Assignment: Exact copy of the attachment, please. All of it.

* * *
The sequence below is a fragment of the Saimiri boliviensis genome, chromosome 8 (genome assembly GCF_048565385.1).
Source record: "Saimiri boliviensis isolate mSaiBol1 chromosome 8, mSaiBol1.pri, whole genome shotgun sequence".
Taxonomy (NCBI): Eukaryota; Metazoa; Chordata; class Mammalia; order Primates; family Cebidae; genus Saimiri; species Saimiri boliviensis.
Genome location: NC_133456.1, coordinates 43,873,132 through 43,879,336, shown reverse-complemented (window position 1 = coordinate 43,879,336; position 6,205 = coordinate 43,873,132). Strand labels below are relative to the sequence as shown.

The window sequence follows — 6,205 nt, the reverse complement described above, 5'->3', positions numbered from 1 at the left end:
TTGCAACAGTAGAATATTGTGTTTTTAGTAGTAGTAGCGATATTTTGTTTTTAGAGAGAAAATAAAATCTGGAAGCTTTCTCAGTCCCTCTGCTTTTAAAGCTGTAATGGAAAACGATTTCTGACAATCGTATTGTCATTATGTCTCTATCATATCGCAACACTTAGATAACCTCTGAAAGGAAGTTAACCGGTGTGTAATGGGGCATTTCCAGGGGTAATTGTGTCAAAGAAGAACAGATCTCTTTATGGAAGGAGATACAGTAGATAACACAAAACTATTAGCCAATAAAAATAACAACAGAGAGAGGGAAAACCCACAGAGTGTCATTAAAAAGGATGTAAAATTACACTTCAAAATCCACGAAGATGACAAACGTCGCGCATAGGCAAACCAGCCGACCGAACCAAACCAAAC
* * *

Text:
The sequence below is a fragment of the Saimiri boliviensis genome, chromosome 8 (genome assembly GCF_048565385.1).
Source record: "Saimiri boliviensis isolate mSaiBol1 chromosome 8, mSaiBol1.pri, whole genome shotgun sequence".
Taxonomy (NCBI): Eukaryota; Metazoa; Chordata; class Mammalia; order Primates; family Cebidae; genus Saimiri; species Saimiri boliviensis.
Genome location: NC_133456.1, coordinates 43,873,132 through 43,879,336, shown reverse-complemented (window position 1 = coordinate 43,879,336; position 6,205 = coordinate 43,873,132). Strand labels below are relative to the sequence as shown.

The window sequence follows — 6,205 nt, the reverse complement described above, 5'->3', positions numbered from 1 at the left end:
TTGCAACAGTAGAATATTGTGTTTTTAGTAGTAGTAGCGATATTTTGTTTTTAGAGAGAAAATAAAATCTGGAAGCTTTCTCAGTCCCTCTGCTTTTAAAGCTGTAATGGAAAACGATTTCTGACAATCGTATTGTCATTATGTCTCTATCATATCGCAACACTTAGATAACCTCTGAAAGGAAGTTAACCGGTGTGTAATGGGGCATTTCCAGGGGTAATTGTGTCAAAGAAGAACAGATCTCTTTATGGAAGGAGATACAGTAGATAACACAAAACTATTAGCCAATAAAAATAACAACAGAGAGAGGGAAAACCCACAGAGTGTCATTAAAAAGGATGTAAAATTACACTTCAAAATCCACGAAGATGACAAACGTCGCGCATAGGCAAACCAGCCGACCGAACCAAACCAAAC